I know I am modest when I say that the trustworthiness of existing examination criteria has feasts tremendous criticism in assessing a student’s insight of course material. Consequently, I argue that the institution has to take into account certain flexibility methods for a student’s academic records that reflect his or her efforts. The existing examination criteria for CU demand that the teaching staff adds a course-retaking student’s grades in his or her aggregate quality-point mean calculations. On the contrary, I propose that with the Dean’s consent, students can be free to replace their courses’ marks with the higher of the two exams taken during retake. This proposal will also allow the students to exempt the low-grade from calculating his or her aggregate quality-point mean score. As a result, the student’s records will still show the student took both exams and delivered an honest academic record. The following paper further provides proof of ways this policy can benefit the institution, student, and ensure the student’s future career. Additionally, I will support my proposal would statistics and true comparisons with institutions that currently apply this particular policy in their ranking system.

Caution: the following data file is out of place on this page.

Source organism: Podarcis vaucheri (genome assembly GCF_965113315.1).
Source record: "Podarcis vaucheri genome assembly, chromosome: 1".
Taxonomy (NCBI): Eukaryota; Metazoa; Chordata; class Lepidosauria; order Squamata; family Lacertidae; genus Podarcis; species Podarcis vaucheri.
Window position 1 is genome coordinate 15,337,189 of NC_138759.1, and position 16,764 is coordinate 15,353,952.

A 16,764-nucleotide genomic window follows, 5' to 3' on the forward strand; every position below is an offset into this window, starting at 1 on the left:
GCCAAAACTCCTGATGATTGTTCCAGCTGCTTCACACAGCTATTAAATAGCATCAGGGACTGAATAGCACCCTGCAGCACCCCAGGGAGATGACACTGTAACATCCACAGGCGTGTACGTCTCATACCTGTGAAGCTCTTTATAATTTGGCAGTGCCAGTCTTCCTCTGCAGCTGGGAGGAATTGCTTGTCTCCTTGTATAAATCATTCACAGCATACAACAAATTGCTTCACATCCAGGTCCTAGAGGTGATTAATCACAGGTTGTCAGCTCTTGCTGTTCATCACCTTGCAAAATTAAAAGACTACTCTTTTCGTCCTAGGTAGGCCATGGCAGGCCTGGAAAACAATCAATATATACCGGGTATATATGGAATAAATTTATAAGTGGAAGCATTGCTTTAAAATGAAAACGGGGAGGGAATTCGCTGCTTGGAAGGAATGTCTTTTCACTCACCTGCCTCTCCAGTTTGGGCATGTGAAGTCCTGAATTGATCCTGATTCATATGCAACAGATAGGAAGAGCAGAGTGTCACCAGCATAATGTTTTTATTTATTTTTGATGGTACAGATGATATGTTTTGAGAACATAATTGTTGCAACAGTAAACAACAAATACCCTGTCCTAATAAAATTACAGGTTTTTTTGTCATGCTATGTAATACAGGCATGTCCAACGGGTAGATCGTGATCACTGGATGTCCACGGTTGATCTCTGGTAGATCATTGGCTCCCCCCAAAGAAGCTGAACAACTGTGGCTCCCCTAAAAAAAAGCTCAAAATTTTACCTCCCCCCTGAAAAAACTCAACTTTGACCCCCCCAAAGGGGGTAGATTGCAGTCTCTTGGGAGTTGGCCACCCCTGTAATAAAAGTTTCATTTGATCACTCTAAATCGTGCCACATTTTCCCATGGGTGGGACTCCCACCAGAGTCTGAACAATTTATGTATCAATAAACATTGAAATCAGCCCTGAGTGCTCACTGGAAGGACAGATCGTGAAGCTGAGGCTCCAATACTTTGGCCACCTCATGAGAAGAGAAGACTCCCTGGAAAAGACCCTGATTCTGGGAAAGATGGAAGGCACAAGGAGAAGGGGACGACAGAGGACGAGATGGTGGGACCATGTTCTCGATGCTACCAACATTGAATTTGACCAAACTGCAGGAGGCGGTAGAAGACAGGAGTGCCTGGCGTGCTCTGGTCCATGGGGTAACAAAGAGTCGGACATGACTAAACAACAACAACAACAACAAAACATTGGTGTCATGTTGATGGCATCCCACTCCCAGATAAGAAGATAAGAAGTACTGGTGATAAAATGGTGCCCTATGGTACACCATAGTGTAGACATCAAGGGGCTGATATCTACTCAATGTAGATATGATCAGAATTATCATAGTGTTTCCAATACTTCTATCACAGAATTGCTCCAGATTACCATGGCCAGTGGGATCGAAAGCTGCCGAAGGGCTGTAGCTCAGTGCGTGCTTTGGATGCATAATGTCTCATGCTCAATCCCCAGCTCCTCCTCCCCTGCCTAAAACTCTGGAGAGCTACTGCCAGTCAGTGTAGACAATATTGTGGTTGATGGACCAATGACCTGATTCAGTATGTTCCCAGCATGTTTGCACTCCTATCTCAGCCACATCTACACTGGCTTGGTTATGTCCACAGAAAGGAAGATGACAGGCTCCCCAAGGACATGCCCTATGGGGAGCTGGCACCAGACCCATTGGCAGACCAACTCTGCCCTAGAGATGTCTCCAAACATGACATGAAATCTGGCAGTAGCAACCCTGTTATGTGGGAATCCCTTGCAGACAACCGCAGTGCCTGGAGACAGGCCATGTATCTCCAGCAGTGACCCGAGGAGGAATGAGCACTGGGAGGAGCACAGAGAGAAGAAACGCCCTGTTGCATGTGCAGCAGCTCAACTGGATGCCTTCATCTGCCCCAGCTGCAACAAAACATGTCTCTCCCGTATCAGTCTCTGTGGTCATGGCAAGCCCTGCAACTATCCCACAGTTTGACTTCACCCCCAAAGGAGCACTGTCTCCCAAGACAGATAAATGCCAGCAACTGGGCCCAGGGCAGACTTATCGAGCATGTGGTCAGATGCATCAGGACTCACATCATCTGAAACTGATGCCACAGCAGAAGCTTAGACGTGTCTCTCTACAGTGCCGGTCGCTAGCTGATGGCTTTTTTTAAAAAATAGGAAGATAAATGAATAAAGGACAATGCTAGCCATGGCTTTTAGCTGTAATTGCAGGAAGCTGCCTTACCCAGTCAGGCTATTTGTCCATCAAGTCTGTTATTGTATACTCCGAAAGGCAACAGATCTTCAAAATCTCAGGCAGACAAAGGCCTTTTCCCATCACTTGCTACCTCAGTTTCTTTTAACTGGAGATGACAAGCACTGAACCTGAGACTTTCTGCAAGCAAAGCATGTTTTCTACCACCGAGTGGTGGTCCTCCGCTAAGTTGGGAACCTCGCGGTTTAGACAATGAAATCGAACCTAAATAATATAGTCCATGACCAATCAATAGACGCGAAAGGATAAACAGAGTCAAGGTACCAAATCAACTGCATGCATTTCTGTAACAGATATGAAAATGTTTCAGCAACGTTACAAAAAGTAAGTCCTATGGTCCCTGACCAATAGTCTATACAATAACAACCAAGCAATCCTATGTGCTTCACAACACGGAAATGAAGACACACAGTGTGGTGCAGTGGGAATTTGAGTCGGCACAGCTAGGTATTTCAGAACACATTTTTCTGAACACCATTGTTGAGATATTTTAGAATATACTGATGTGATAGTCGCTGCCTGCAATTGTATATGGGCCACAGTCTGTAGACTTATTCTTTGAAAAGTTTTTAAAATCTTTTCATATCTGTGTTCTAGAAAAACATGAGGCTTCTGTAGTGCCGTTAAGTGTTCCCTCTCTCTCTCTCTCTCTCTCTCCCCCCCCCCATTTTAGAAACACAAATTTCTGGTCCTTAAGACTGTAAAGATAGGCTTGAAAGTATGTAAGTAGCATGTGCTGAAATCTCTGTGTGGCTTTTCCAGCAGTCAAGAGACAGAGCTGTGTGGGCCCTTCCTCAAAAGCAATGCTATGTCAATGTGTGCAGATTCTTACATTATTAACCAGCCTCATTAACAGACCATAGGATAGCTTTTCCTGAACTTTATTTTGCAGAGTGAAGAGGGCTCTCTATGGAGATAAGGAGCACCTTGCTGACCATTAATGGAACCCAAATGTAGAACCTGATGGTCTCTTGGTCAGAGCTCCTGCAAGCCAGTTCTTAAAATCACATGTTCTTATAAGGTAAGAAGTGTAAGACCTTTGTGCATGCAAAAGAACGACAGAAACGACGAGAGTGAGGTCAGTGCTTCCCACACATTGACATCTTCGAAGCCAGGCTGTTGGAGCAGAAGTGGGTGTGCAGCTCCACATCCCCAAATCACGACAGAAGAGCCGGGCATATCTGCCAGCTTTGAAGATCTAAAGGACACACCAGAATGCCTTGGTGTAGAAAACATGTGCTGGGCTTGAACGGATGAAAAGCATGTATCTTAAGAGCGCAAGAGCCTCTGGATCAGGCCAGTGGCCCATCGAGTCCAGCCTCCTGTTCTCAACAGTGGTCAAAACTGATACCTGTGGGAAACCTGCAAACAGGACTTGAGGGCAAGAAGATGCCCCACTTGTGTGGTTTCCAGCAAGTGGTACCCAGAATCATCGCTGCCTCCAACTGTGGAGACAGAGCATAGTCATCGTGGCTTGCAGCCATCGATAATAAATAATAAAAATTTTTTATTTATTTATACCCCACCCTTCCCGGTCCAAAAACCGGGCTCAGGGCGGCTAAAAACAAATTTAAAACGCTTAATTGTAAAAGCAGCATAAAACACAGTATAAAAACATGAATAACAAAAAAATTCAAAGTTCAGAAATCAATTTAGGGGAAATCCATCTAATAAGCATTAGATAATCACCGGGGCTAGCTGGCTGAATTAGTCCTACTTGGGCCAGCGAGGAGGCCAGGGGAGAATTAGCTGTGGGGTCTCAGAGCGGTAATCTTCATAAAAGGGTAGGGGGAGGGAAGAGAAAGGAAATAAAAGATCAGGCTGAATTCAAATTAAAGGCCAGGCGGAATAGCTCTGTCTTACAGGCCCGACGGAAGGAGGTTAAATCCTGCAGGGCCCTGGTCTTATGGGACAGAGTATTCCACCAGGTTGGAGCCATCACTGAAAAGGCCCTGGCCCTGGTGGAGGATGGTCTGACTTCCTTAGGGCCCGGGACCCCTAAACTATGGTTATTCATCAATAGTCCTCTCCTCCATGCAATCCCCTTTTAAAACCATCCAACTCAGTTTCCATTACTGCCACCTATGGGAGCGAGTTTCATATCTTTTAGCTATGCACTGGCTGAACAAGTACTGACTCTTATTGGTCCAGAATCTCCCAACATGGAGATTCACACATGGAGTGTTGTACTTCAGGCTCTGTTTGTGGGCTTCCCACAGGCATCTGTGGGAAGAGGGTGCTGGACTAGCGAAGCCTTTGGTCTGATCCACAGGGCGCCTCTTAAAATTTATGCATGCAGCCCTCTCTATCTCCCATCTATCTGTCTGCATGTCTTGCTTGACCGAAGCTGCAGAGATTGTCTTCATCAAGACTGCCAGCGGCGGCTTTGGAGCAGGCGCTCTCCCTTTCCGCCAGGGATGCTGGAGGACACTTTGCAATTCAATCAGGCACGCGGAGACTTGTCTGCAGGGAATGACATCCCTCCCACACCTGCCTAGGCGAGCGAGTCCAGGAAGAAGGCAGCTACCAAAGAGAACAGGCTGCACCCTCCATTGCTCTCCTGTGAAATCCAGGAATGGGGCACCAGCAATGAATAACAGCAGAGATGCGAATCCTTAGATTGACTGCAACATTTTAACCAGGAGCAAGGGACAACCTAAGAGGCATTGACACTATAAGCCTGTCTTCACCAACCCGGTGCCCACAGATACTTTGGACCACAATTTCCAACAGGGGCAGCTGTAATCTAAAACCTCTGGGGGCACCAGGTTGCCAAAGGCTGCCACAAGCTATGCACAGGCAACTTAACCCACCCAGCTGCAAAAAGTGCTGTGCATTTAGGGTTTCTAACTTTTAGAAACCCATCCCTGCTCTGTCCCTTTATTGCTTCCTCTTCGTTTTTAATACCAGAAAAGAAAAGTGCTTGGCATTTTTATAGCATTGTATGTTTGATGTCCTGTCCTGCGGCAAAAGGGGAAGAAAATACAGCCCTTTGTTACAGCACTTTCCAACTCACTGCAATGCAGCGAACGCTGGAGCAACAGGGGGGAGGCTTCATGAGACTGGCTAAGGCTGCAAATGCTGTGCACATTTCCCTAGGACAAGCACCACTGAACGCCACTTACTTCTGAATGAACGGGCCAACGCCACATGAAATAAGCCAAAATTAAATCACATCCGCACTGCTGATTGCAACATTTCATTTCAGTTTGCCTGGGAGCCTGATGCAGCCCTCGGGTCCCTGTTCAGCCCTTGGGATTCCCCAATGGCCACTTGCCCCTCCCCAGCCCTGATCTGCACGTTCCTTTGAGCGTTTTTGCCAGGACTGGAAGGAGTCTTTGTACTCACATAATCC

In 2009, author Gerald Watkins Bracey noted that examiners believe the existing system for evaluation in the education sector is flawed. Irrespective of this observation, representatives in control of this sector still consider student grades the single source of evaluating their academic abilities and commitment. This poor consideration turns the entire education system into an ethical matter that one can resolve or alleviate in some ways (Thomsen, 2015). It is worth noting that this proposal involves enabling limited forgiveness to students by offering them another opportunity when they make a twin effort in one class.
My retake and